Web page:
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Ecology is the study of how organisms interact with each other and their environment. It considers processes that occur at the population, community and ecosystem levels and has a particular focus on biodiversity.
The magnitude of organic carbon burial in lakes and reservoirs is poorly constrained. Here, using a compilation of modern data from the literature and statistical modeling, the authors estimate a global yearly organic carbon burial of 0.15 Pg C in inland waters, of which 40% is stored in reservoirs.
It is unclear whether the transfer of plasmids carrying antibiotic resistance genes can explain their persistence when antibiotics are not present. Here, Lopatkin et al. show that conjugal plasmids, even when costly, are indeed transferred at sufficiently high rates to be maintained in the absence of antibiotics.
The terrestrial carbon cycle is strongly influenced by El Niño/Southern Oscillation (ENSO), but how this relationship will change in future is not clear. Here the authors use state-of-the-art models to show that the sensitivity of the carbon cycle to ENSO will increase under future climate change.
A super-hydrated clay mineral may play an important role in the solid Earth’s water cycle, according to laboratory experiments. The mineral kaolinite can carry and release large amounts of water during subduction.
Studying eco-evolutionary dynamics in nature is challenging. In this Perspective, the authors discuss how genomic data can be used to understand the mechanisms behind eco-evolutionary dynamics and lead to evolutionary and ecological predictions in nature.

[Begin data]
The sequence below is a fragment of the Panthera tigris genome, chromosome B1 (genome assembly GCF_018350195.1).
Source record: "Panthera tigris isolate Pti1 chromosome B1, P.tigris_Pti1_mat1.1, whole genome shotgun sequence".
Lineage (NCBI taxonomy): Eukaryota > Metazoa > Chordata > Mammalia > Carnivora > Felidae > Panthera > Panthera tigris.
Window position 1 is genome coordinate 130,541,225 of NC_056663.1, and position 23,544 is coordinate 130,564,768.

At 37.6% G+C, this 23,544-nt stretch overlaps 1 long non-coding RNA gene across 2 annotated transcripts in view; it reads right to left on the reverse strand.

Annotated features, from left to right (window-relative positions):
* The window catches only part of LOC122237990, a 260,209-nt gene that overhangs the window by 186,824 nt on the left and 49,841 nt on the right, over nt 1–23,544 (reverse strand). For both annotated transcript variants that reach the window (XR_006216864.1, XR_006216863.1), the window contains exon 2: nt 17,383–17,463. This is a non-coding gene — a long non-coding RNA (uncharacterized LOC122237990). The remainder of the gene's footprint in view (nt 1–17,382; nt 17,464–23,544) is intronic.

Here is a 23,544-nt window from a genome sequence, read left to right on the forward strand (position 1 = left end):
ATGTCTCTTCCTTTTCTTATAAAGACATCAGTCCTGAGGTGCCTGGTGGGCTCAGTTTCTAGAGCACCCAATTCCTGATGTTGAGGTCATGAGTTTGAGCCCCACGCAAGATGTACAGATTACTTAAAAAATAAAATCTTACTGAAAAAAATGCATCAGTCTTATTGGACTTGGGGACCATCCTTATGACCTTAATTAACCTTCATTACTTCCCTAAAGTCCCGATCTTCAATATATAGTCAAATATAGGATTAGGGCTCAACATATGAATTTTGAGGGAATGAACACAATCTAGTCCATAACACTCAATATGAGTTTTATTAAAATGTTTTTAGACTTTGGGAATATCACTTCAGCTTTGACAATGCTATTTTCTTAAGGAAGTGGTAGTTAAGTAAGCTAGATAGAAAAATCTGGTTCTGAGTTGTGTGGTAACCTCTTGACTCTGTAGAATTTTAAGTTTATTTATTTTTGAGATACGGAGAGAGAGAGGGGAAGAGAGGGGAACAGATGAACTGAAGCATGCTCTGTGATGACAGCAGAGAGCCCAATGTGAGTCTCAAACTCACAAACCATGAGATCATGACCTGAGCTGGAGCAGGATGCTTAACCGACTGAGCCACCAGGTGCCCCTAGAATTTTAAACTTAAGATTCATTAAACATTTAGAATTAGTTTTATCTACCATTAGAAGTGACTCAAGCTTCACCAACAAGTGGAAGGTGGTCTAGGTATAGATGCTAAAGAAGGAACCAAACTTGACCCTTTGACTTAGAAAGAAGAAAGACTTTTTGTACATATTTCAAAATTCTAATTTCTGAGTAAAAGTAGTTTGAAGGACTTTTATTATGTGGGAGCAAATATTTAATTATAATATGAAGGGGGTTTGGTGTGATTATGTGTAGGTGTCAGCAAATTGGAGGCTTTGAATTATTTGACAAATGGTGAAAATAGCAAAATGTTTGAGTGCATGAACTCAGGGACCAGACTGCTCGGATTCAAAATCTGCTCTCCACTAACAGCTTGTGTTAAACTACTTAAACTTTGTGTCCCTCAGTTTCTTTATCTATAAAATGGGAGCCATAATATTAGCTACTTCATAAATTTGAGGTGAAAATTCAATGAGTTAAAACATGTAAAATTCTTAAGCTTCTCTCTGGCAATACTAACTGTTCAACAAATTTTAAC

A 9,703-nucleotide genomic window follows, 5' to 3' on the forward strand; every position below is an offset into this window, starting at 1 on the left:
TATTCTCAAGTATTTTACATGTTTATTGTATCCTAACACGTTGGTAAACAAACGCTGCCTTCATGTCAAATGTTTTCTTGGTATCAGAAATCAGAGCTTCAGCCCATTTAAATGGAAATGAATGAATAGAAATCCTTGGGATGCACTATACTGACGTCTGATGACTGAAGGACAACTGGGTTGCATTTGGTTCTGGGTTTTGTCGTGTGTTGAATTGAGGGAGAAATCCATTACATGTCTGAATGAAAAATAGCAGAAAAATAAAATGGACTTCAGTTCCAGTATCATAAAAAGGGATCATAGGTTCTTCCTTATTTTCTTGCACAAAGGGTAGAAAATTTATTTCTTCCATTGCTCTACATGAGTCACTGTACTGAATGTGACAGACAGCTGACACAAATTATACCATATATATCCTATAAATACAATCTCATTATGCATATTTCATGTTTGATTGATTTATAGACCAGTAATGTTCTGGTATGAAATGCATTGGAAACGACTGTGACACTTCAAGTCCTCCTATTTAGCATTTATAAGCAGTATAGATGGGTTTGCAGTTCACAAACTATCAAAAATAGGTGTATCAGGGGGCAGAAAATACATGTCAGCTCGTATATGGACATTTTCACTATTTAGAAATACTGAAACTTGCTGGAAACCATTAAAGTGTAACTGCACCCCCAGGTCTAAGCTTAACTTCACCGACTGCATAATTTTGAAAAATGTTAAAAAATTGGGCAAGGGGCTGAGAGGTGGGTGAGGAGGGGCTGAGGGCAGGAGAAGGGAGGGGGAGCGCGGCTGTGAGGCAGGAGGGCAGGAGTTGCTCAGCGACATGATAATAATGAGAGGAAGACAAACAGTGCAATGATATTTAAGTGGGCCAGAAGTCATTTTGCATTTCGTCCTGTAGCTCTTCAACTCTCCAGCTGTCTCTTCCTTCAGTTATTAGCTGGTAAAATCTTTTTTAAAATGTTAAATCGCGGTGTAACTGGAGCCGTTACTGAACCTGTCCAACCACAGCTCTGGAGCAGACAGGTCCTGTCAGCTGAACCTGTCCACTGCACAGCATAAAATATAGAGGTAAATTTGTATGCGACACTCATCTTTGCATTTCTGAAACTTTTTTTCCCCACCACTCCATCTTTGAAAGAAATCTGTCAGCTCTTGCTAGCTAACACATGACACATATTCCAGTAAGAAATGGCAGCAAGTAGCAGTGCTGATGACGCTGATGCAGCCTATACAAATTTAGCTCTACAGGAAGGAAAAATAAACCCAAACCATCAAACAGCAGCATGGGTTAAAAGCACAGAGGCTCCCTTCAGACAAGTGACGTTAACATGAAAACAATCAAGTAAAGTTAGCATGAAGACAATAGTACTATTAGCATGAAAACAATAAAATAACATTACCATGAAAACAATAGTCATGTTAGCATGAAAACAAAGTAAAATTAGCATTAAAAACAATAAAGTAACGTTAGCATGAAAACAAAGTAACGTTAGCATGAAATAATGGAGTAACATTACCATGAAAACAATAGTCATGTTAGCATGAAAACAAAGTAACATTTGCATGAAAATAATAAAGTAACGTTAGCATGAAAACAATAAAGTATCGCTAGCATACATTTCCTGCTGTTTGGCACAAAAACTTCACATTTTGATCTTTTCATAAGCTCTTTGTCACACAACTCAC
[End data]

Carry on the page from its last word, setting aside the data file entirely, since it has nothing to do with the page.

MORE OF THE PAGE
An increase in biodiversity 450 million years ago coincided with a rise in atmospheric oxygen concentrations, suggests a geochemical analysis. Oxygen availability may have thus helped spur the radiation alongside climatic cooling.
Adaptive certification is the best remaining option for the trophy hunting industry in Africa to demonstrate sustainable and ethical hunting practices that benefit local communities and wildlife conservation.
Microbial activity in the sea results in a loss of bioavailable nitrogen. It emerges that the climate phenomenon called the El Niño–Southern Oscillation has a surprisingly large effect on the size of this loss.
The Paris Agreement has increased the incentive to verify reported anthropogenic carbon dioxide emissions with independent Earth system observations. Reliable verification requires a step change in our understanding of carbon cycle variability.